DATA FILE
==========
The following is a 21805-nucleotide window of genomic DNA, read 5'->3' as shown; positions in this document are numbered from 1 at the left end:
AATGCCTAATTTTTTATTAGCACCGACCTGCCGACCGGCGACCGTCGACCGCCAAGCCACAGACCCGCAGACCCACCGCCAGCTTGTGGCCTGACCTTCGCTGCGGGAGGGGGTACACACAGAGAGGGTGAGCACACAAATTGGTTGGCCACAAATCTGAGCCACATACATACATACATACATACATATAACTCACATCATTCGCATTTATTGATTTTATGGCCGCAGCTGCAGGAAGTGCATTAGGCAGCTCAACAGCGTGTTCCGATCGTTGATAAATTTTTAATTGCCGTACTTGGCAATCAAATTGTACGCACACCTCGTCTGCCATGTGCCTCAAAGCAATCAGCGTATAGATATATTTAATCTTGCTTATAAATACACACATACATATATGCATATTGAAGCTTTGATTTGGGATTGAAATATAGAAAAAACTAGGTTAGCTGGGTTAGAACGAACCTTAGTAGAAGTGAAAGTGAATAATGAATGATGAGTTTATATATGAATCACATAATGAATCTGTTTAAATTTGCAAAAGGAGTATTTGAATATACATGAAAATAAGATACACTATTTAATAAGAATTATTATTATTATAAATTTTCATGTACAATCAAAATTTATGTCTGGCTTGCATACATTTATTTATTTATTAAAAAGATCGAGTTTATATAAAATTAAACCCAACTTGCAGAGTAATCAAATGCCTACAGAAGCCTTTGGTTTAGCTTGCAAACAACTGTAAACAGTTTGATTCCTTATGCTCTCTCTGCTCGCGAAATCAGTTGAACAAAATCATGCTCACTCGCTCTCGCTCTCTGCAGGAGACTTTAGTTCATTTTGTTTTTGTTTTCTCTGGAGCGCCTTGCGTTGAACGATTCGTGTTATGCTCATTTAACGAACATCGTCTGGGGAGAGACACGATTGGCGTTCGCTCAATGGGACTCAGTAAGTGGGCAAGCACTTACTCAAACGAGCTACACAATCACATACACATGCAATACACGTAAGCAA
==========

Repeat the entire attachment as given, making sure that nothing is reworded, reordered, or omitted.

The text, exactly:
The following is a 21805-nucleotide window of genomic DNA, read 5'->3' as shown; positions in this document are numbered from 1 at the left end:
AATGCCTAATTTTTTATTAGCACCGACCTGCCGACCGGCGACCGTCGACCGCCAAGCCACAGACCCGCAGACCCACCGCCAGCTTGTGGCCTGACCTTCGCTGCGGGAGGGGGTACACACAGAGAGGGTGAGCACACAAATTGGTTGGCCACAAATCTGAGCCACATACATACATACATACATACATATAACTCACATCATTCGCATTTATTGATTTTATGGCCGCAGCTGCAGGAAGTGCATTAGGCAGCTCAACAGCGTGTTCCGATCGTTGATAAATTTTTAATTGCCGTACTTGGCAATCAAATTGTACGCACACCTCGTCTGCCATGTGCCTCAAAGCAATCAGCGTATAGATATATTTAATCTTGCTTATAAATACACACATACATATATGCATATTGAAGCTTTGATTTGGGATTGAAATATAGAAAAAACTAGGTTAGCTGGGTTAGAACGAACCTTAGTAGAAGTGAAAGTGAATAATGAATGATGAGTTTATATATGAATCACATAATGAATCTGTTTAAATTTGCAAAAGGAGTATTTGAATATACATGAAAATAAGATACACTATTTAATAAGAATTATTATTATTATAAATTTTCATGTACAATCAAAATTTATGTCTGGCTTGCATACATTTATTTATTTATTAAAAAGATCGAGTTTATATAAAATTAAACCCAACTTGCAGAGTAATCAAATGCCTACAGAAGCCTTTGGTTTAGCTTGCAAACAACTGTAAACAGTTTGATTCCTTATGCTCTCTCTGCTCGCGAAATCAGTTGAACAAAATCATGCTCACTCGCTCTCGCTCTCTGCAGGAGACTTTAGTTCATTTTGTTTTTGTTTTCTCTGGAGCGCCTTGCGTTGAACGATTCGTGTTATGCTCATTTAACGAACATCGTCTGGGGAGAGACACGATTGGCGTTCGCTCAATGGGACTCAGTAAGTGGGCAAGCACTTACTCAAACGAGCTACACAATCACATACACATGCAATACACGTAAGCAA